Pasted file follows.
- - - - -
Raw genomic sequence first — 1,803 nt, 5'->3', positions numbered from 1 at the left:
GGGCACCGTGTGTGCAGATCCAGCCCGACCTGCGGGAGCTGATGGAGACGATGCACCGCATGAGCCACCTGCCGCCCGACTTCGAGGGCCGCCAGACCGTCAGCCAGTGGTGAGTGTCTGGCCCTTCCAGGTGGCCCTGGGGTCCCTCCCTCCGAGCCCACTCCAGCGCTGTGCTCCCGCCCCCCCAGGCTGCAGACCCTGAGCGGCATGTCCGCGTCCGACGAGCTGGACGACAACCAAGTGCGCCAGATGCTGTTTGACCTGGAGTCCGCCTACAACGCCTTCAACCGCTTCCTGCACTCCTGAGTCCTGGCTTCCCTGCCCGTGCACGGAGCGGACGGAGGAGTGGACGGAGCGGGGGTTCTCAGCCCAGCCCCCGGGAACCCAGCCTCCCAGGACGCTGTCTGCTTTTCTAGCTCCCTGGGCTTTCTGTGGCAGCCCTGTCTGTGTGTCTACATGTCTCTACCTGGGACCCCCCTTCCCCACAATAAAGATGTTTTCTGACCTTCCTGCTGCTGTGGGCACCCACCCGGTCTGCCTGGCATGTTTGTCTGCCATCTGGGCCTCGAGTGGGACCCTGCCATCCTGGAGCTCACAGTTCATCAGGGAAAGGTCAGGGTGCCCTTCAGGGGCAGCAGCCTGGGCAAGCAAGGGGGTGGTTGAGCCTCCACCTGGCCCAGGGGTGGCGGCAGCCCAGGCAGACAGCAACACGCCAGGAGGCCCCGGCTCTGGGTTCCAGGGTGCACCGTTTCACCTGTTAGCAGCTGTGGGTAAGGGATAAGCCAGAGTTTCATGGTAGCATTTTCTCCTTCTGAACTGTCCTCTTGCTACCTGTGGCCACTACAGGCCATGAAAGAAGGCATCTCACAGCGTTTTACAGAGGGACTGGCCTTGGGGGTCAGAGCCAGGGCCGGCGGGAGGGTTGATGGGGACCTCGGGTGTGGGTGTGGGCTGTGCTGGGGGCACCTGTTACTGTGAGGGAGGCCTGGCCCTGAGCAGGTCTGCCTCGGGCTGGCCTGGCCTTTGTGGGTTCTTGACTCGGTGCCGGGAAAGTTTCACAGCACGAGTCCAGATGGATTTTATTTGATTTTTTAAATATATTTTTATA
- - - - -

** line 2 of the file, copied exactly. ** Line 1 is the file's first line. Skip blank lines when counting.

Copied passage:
GGGCACCGTGTGTGCAGATCCAGCCCGACCTGCGGGAGCTGATGGAGACGATGCACCGCATGAGCCACCTGCCGCCCGACTTCGAGGGCCGCCAGACCGTCAGCCAGTGGTGAGTGTCTGGCCCTTCCAGGTGGCCCTGGGGTCCCTCCCTCCGAGCCCACTCCAGCGCTGTGCTCCCGCCCCCCCAGGCTGCAGACCCTGAGCGGCATGTCCGCGTCCGACGAGCTGGACGACAACCAAGTGCGCCAGATGCTGTTTGACCTGGAGTCCGCCTACAACGCCTTCAACCGCTTCCTGCACTCCTGAGTCCTGGCTTCCCTGCCCGTGCACGGAGCGGACGGAGGAGTGGACGGAGCGGGGGTTCTCAGCCCAGCCCCCGGGAACCCAGCCTCCCAGGACGCTGTCTGCTTTTCTAGCTCCCTGGGCTTTCTGTGGCAGCCCTGTCTGTGTGTCTACATGTCTCTACCTGGGACCCCCCTTCCCCACAATAAAGATGTTTTCTGACCTTCCTGCTGCTGTGGGCACCCACCCGGTCTGCCTGGCATGTTTGTCTGCCATCTGGGCCTCGAGTGGGACCCTGCCATCCTGGAGCTCACAGTTCATCAGGGAAAGGTCAGGGTGCCCTTCAGGGGCAGCAGCCTGGGCAAGCAAGGGGGTGGTTGAGCCTCCACCTGGCCCAGGGGTGGCGGCAGCCCAGGCAGACAGCAACACGCCAGGAGGCCCCGGCTCTGGGTTCCAGGGTGCACCGTTTCACCTGTTAGCAGCTGTGGGTAAGGGATAAGCCAGAGTTTCATGGTAGCATTTTCTCCTTCTGAACTGTCCTCTTGCTACCTGTGGCCACTACAGGCCATGAAAGAAGGCATCTCACAGCGTTTTACAGAGGGACTGGCCTTGGGGGTCAGAGCCAGGGCCGGCGGGAGGGTTGATGGGGACCTCGGGTGTGGGTGTGGGCTGTGCTGGGGGCACCTGTTACTGTGAGGGAGGCCTGGCCCTGAGCAGGTCTGCCTCGGGCTGGCCTGGCCTTTGTGGGTTCTTGACTCGGTGCCGGGAAAGTTTCACAGCACGAGTCCAGATGGATTTTATTTGATTTTTTAAATATATTTTTATA